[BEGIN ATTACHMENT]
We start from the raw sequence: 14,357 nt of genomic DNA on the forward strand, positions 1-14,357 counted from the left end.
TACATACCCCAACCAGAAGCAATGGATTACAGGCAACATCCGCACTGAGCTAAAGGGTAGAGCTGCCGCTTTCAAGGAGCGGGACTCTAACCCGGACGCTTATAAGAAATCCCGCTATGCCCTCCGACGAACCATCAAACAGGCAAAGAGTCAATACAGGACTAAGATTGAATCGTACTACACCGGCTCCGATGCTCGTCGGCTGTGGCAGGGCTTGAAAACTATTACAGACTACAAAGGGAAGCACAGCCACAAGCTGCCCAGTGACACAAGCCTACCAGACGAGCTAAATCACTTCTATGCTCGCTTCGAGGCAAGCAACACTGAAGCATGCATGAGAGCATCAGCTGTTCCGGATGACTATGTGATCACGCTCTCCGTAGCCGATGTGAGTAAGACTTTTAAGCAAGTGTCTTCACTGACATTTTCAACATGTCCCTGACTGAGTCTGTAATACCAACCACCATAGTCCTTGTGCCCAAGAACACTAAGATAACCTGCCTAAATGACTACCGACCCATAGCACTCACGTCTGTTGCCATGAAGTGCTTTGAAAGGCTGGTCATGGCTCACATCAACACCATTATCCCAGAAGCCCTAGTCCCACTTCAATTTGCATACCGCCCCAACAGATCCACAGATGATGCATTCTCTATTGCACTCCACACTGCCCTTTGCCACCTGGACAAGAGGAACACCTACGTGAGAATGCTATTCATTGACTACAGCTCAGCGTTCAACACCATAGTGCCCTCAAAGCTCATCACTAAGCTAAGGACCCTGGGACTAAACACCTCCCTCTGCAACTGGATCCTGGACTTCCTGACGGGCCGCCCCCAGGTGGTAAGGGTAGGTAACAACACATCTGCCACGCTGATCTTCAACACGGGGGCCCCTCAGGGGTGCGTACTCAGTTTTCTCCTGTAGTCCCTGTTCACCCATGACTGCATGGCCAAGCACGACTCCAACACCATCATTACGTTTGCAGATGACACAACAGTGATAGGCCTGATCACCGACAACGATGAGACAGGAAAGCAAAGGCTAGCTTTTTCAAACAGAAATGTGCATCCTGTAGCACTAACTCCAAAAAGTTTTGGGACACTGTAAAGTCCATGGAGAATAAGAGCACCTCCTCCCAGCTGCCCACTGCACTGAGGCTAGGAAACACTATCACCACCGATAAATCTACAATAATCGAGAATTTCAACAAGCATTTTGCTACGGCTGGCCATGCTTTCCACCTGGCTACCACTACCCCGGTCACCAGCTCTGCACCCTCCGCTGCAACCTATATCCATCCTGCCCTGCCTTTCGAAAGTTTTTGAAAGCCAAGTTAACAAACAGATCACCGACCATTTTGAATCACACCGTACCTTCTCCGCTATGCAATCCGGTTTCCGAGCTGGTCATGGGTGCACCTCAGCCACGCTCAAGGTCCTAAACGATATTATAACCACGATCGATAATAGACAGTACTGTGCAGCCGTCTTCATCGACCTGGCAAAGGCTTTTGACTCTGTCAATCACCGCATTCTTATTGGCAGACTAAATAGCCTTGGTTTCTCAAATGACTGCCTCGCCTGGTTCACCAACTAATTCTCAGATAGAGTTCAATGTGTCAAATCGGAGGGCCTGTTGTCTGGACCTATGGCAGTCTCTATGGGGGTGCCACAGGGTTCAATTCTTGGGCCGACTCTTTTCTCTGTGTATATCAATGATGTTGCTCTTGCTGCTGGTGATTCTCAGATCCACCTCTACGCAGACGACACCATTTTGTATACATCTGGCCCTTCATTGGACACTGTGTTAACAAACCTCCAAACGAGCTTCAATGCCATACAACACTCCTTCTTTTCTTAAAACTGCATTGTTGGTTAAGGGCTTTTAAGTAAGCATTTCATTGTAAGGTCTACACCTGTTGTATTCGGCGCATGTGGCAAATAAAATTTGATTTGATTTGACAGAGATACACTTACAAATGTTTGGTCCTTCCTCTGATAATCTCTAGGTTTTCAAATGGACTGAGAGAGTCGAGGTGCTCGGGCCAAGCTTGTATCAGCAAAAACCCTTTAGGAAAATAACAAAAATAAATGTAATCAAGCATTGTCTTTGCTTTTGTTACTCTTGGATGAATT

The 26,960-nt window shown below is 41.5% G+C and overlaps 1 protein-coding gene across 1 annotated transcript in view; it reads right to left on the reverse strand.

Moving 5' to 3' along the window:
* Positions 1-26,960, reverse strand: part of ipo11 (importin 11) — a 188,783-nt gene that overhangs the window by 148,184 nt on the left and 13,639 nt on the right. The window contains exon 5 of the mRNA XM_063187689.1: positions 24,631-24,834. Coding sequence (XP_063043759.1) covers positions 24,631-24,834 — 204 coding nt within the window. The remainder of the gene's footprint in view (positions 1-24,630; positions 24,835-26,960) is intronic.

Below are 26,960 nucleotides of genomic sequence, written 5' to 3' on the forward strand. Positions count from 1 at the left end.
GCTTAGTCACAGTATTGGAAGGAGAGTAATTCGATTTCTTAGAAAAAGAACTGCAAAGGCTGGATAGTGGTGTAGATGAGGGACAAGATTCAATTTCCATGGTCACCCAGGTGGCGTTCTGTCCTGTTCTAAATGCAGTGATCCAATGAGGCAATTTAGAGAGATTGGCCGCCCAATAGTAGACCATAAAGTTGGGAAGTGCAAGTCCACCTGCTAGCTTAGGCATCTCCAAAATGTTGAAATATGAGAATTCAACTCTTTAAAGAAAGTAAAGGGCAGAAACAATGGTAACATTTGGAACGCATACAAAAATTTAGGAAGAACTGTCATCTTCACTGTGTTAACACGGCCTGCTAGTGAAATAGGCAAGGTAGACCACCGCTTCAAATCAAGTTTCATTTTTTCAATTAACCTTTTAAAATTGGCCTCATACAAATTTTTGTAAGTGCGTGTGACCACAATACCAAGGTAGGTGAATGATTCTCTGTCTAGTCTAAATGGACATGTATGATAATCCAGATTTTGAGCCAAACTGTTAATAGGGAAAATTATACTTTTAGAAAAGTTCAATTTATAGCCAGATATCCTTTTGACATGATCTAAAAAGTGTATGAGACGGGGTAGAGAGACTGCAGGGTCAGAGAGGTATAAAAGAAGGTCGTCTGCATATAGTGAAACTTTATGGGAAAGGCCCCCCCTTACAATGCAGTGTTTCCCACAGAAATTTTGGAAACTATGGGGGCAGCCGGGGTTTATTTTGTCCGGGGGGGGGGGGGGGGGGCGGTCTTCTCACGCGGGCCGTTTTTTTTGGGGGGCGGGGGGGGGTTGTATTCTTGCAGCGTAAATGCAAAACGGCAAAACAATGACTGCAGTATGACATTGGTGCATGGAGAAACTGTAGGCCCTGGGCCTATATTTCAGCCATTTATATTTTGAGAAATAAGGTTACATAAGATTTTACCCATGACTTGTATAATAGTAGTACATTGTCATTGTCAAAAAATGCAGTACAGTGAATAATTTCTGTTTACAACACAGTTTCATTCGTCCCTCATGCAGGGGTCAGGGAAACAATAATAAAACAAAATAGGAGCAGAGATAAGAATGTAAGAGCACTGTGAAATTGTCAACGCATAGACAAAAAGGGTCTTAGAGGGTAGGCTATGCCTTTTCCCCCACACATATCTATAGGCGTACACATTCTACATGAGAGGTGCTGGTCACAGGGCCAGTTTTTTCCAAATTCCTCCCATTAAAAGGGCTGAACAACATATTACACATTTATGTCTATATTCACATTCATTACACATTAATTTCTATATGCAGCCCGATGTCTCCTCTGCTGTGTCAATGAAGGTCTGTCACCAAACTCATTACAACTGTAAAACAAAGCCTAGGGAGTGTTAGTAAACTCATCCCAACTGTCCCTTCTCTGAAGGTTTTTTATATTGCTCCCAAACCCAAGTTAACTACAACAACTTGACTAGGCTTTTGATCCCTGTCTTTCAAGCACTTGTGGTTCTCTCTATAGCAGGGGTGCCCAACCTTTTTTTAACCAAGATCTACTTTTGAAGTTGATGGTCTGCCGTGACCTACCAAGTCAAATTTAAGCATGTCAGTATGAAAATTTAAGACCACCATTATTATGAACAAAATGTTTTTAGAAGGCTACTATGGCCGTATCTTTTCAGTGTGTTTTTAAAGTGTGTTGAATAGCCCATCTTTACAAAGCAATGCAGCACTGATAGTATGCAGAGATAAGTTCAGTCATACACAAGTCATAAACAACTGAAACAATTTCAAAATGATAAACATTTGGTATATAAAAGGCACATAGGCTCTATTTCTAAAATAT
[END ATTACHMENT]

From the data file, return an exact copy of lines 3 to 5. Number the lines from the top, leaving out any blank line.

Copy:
The 26,960-nt window shown below is 41.5% G+C and overlaps 1 protein-coding gene across 1 annotated transcript in view; it reads right to left on the reverse strand.

Moving 5' to 3' along the window:
* Positions 1-26,960, reverse strand: part of ipo11 (importin 11) — a 188,783-nt gene that overhangs the window by 148,184 nt on the left and 13,639 nt on the right. The window contains exon 5 of the mRNA XM_063187689.1: positions 24,631-24,834. Coding sequence (XP_063043759.1) covers positions 24,631-24,834 — 204 coding nt within the window. The remainder of the gene's footprint in view (positions 1-24,630; positions 24,835-26,960) is intronic.